I love my home and life in Conshohocken, just fifteen minutes removed from Center City Philadelphia. I have been here for over 24 years. I joke with my congregation that I will, if ever called elsewhere, make the place and people famous by way of sermon fodder.
They laugh knowingly, because I have drawn upon my first 27 years of existence in Boston, a locale that I have dearly loved. I always considered that God had richly blessed me in a myriad of ways in what has been affectionately called the “hub of the universe.”
The hand that rocks the cradle shapes the nation is an old adage that is strikingly true. Those who provide our nurture are preparing for the future, whether of a home or of a community or of a nation. Our fragile natures require a proper nurture and a safe nest.
Radio-host Dennis Prager recently listed the half-time shows of every Super Bowl since its inception in 1967. Almost every one of them entailed a collegiate marching band well into the late-1980s … But then everything changed.
You simply must see the film-version of the musical sensation, Les Miserables. It is a magnificent rendering of a magnificent musical that is based upon a magnificent novel by 19th Century French writer Victor Hugo. The film does Hugo proud.
I have watched and enjoyed the 1935 Hollywood production, featuring Frederic March and Charles Laughton. I am conversant, too with the 1952 film version starring Michael Rennie and Robert Newton, as well as the 1992 production with Liam Neeson.
[There were also two other film versions: A French production in 1960 and a 1978 television movie made by CBS, but I can’t comment, not having seen them; they were, no doubt, faithful and responsible adaptations].
God called me when I was three-and-one-half years of age. I didn’t really understand what that meant until I turned fourteen, at which point the nature of my calling was made stunningly clear when Jesus Christ was revealed to me in the privacy of my bedroom.
I am now thirty-seven years’ removed from that blessed encounter, having served over twenty-four of those years as an ordained minister of the Gospel. I am more convinced than ever that the Gospel is the answer to our human predicament.
It’s a wonderful thing when one can report of bearing witness to God’s saving hand on any given day and amidst any given occasion, but to have front-row seats to His wonders on a nine-day run is reason for boasting! The Scripture says, “Let him who boasts, boast in the Lord” (1 Corinthians 1:31), so do allow me this biblical indulgence, if you please.
God provided me with the means and the open schedule in order to travel to visit with a man who has been like a brother to me and who is very ill. My schedule has not been so accommodating for some time, but my benefactors have always been so beneficent!
The traumatic events that played out in Boston over the last several days have brought forth both the vulnerability and the fortitude of Americans. I should think that World War II Londoners who survived the Blitz would readily identify.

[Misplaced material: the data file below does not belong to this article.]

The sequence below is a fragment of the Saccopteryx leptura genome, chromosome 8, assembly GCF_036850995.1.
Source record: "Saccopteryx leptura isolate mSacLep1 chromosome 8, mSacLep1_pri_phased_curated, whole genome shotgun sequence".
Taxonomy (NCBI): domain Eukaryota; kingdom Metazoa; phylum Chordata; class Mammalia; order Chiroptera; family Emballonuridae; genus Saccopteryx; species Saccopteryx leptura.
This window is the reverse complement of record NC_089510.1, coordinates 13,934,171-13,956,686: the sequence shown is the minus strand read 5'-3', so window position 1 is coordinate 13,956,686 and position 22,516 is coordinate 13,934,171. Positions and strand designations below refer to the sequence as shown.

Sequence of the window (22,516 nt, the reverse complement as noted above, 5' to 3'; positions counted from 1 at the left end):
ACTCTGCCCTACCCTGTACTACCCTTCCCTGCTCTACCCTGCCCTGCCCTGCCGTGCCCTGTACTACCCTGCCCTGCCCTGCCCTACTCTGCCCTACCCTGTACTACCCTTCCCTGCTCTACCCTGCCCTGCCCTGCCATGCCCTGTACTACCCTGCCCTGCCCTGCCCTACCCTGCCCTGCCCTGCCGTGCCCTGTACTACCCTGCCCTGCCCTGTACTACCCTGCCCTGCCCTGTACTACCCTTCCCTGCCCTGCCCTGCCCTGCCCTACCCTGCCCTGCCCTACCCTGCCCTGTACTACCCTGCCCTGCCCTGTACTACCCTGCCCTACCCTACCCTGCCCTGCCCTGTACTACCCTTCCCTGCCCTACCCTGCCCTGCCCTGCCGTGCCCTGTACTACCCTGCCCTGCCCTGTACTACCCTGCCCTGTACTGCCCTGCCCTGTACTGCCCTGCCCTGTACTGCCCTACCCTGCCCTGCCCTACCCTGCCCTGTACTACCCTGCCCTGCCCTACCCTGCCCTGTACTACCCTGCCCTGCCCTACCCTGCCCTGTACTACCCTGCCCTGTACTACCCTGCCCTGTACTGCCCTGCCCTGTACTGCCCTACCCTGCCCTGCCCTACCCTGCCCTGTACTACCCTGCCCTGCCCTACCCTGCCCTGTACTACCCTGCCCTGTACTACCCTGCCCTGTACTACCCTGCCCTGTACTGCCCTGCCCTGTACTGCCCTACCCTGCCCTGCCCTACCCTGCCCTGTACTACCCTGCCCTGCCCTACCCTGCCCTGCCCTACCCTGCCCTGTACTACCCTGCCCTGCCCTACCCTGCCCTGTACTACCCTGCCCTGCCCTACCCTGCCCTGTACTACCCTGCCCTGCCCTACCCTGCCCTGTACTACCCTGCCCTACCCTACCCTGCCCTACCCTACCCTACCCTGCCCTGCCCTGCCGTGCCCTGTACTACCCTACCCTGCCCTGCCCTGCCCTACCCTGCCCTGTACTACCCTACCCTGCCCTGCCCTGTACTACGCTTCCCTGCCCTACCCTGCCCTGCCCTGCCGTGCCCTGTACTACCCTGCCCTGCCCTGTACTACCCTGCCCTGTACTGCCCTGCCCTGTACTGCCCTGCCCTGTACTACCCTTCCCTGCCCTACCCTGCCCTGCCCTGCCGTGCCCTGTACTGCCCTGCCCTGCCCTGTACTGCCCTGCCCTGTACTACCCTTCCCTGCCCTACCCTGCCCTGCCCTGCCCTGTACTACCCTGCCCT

It is a different kind of war, though, albeit accompanied by the same effects, from sheer psychological terror to the killed, maimed and wounded. The root cause remains the same: We live in a fallen world, replete with fallen people, even those who mean well.
It’s one of the hardest things to do. It runs against the grain of our nature, especially of those of us who live in the era of instant gratification. We just don’t want to wait, but wait for God we must, if we are to know His blessing.
Modern Americans are not experienced in waiting; it’s as if we aren’t adequately equipped, as so much has come to us rather quickly. More comes to us more readily, and earlier; too early and too readily, it can be argued.
Recently-deceased songwriter Marvin Hamlisch was 33 when he won the Oscar for “The Way We Were; years later he remarked that he won it too young, as there was little for which to strive or after which to aspire – Perhaps, even to hope.
I write amidst an Arctic chill laced with a shallow and fluffy snow, the first falling of any significance, and a trifle at that; still, the treachery of potential icing on the roads isn’t diminished by the promise of milder air just a few days hence – It is, after all, winter!
I am an aberrant to the norm: I love the arctic air, loathe the more mild climes that make forays into the dead of winter, and actually find comfort in the arms of old man winter. I was never constructed for so-called “fun-in-the-sun”; I would feel naked and vulnerable.
Irving Berlin wrote the classic Christmas song, “I’m Dreaming of a White Christmas.” Everyone knows it. Everyone loves it. Everyone sings it, though whether they admit to the latter is another story!
Did you know that Berlin wrote it while relaxing by a pool in southern California with a temperature of 84 degrees? Yep! He was reminiscing nostalgically for the snow-laden Siberia of his youth. I hope a revelation like this doesn’t damage the song for you!
Yearnings are universal, especially amidst hardship; otherwise, such longings parley into a more morally-ambiguous ambition. They speak to something innocent and especially pleasing to the heart; too often, it is for something lost or no longer to be had.